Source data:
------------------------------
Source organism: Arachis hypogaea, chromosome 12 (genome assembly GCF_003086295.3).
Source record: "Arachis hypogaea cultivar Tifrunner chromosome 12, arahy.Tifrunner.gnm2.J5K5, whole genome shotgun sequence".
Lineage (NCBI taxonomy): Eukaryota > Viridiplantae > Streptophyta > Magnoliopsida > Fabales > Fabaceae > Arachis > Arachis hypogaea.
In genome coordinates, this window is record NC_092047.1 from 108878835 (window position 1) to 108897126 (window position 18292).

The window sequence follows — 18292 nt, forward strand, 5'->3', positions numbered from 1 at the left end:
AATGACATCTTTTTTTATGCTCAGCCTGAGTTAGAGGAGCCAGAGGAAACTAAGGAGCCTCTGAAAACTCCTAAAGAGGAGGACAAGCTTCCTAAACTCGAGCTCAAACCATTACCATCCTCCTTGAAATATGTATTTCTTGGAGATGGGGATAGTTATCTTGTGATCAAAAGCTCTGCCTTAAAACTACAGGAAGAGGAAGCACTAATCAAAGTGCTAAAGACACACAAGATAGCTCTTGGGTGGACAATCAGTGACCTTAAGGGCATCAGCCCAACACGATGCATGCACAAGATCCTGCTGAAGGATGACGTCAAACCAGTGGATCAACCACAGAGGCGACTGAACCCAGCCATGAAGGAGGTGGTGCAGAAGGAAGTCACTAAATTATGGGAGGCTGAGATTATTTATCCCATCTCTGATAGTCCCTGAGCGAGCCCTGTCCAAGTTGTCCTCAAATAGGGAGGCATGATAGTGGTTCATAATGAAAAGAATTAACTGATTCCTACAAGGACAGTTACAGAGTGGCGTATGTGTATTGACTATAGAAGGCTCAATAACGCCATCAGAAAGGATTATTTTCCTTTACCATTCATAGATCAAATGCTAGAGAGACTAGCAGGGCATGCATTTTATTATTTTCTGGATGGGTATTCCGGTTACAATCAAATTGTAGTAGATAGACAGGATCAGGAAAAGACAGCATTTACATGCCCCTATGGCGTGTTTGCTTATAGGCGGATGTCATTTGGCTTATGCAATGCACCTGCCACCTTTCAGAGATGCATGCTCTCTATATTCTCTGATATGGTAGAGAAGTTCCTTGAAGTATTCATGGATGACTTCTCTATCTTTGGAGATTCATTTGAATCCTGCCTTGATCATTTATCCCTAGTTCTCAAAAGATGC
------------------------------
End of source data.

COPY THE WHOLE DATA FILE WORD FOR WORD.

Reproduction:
Source organism: Arachis hypogaea, chromosome 12 (genome assembly GCF_003086295.3).
Source record: "Arachis hypogaea cultivar Tifrunner chromosome 12, arahy.Tifrunner.gnm2.J5K5, whole genome shotgun sequence".
Lineage (NCBI taxonomy): Eukaryota > Viridiplantae > Streptophyta > Magnoliopsida > Fabales > Fabaceae > Arachis > Arachis hypogaea.
In genome coordinates, this window is record NC_092047.1 from 108878835 (window position 1) to 108897126 (window position 18292).

The window sequence follows — 18292 nt, forward strand, 5'->3', positions numbered from 1 at the left end:
AATGACATCTTTTTTTATGCTCAGCCTGAGTTAGAGGAGCCAGAGGAAACTAAGGAGCCTCTGAAAACTCCTAAAGAGGAGGACAAGCTTCCTAAACTCGAGCTCAAACCATTACCATCCTCCTTGAAATATGTATTTCTTGGAGATGGGGATAGTTATCTTGTGATCAAAAGCTCTGCCTTAAAACTACAGGAAGAGGAAGCACTAATCAAAGTGCTAAAGACACACAAGATAGCTCTTGGGTGGACAATCAGTGACCTTAAGGGCATCAGCCCAACACGATGCATGCACAAGATCCTGCTGAAGGATGACGTCAAACCAGTGGATCAACCACAGAGGCGACTGAACCCAGCCATGAAGGAGGTGGTGCAGAAGGAAGTCACTAAATTATGGGAGGCTGAGATTATTTATCCCATCTCTGATAGTCCCTGAGCGAGCCCTGTCCAAGTTGTCCTCAAATAGGGAGGCATGATAGTGGTTCATAATGAAAAGAATTAACTGATTCCTACAAGGACAGTTACAGAGTGGCGTATGTGTATTGACTATAGAAGGCTCAATAACGCCATCAGAAAGGATTATTTTCCTTTACCATTCATAGATCAAATGCTAGAGAGACTAGCAGGGCATGCATTTTATTATTTTCTGGATGGGTATTCCGGTTACAATCAAATTGTAGTAGATAGACAGGATCAGGAAAAGACAGCATTTACATGCCCCTATGGCGTGTTTGCTTATAGGCGGATGTCATTTGGCTTATGCAATGCACCTGCCACCTTTCAGAGATGCATGCTCTCTATATTCTCTGATATGGTAGAGAAGTTCCTTGAAGTATTCATGGATGACTTCTCTATCTTTGGAGATTCATTTGAATCCTGCCTTGATCATTTATCCCTAGTTCTCAAAAGATGC